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On Your Mark

I press the pen hard between my fingers as I note this next to Rivky’s name. How do they all know everything about everyone?

Mrs. Fertig has a mug with the words Your Principal Is Your Pal sitting on her desk. I remember staring at it back when I sat here for my interview last spring, wondering if she meant it to refer to the students or the teachers. Right now, Mrs. Lipshitz and Mrs. Engel, the other second grade mechanchos, certainly appear at ease with the principal, making small talk about their families’ Succos experiences. I pull on a strand of hair and cross my ankles awkwardly.

“Chavi.” Mrs. Fertig turns to me, and I give a little jump. I see Mrs. Lipshitz hide a smile, and I want to melt in shame.

“Why don’t we start with you? Let’s get an update on your students. How have they been adjusting to the new school year, now that we’re post-Yamim Tovim?”

I uncross my ankles and pull out a notepad. Mrs. Lipshitz throws Mrs. Engel a tiny smirk, and I stiffen. What? Does writing down my notes scream “new kid on the block”?

“Sima Beigelson,” I begin. “A sweetie. She’s having some trouble with kriah, but I’ve been in touch with her mother about it. They said they’re getting her tutoring. I don’t know if they started yet, I’ll have to follow up.”

“Oh, trust me, they started,” Mrs. Engel says knowingly. “Esther Beigelson is very on top of her kids’ academics.”

I make a note next to Sima’s name. “Oh… okay.” I wonder what I’m supposed to do with that comment. Take Mrs. Engel’s word for it? Would that paint me as a team player, or as totally unprofessional?

“I, uh, think I’ll follow up anyway.” I glance at Mrs. Fertig, who gives me a little nod of approval, and let out my breath.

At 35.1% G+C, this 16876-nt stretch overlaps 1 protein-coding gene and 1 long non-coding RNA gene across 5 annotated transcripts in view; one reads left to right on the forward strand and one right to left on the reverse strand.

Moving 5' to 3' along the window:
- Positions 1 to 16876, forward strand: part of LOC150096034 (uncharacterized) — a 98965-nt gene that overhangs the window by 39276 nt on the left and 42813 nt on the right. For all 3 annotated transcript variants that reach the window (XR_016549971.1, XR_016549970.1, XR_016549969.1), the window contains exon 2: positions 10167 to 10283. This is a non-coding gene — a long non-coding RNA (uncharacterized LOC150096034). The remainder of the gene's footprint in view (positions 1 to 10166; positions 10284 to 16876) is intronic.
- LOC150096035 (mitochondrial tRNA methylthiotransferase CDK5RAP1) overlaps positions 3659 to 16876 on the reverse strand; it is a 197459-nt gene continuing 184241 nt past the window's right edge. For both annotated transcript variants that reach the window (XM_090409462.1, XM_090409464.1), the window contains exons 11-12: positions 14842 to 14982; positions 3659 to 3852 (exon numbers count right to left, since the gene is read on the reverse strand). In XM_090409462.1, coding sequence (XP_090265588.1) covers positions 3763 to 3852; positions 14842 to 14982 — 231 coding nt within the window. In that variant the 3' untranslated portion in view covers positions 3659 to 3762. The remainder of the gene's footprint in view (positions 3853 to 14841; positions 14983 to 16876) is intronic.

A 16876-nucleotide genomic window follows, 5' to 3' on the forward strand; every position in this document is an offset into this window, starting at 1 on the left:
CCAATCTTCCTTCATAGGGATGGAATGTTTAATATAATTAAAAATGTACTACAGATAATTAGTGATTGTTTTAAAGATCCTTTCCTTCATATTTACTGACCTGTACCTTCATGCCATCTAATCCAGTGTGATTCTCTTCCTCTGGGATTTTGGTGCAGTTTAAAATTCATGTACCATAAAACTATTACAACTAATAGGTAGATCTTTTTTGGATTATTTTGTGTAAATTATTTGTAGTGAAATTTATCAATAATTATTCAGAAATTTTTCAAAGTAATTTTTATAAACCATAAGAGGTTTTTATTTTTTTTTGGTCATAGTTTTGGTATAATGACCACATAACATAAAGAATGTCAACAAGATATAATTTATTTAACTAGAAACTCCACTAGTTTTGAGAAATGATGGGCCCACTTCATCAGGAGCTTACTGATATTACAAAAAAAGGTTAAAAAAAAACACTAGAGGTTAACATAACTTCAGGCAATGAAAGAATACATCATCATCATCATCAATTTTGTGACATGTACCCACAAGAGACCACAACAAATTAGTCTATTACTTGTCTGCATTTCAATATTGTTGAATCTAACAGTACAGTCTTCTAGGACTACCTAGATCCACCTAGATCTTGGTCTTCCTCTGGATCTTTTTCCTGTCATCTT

“Next… Rivky Binder. She’s been having some trouble concentrating in class recently.”

“Well, no wonder, with her grandmother in the hospital,” Mrs. Lipshitz says. “Her mother’s barely been home.”

I press the pen hard between my fingers as I note this next to Rivky’s name. How do they all know everything about everyone?

“I’m glad you told me,” I say stiffly, “considering I’m her teacher.”

I must sound miffed (well, I am, a little — and a whole lot insecure), because Mrs. Fertig, who was checking something on her phone, now says, “Oh, absolutely. It’s good you mentioned it, Henya.” It takes me a few seconds to remember that Henya is Mrs. Lipshitz. I still have trouble thinking of the older teachers by their first names.

I look at my list again, and my heart sinks. Rookie-teacher alert, here we come. It’s time to talk about— “Mashy Davidowitz. Um… she’s been having serious behavior issues, ever since the beginning of the year, and I haven’t been able to figure out a good system to help her.”

Mrs. Lipshitz snorts. “A Davidowitz? No surprise there.”

“The whole family has ADHD,” says Mrs. Engel.

“And then some!” adds Mrs. Lipschitz.

(Excerpted from Calligraphy, Issue 781)

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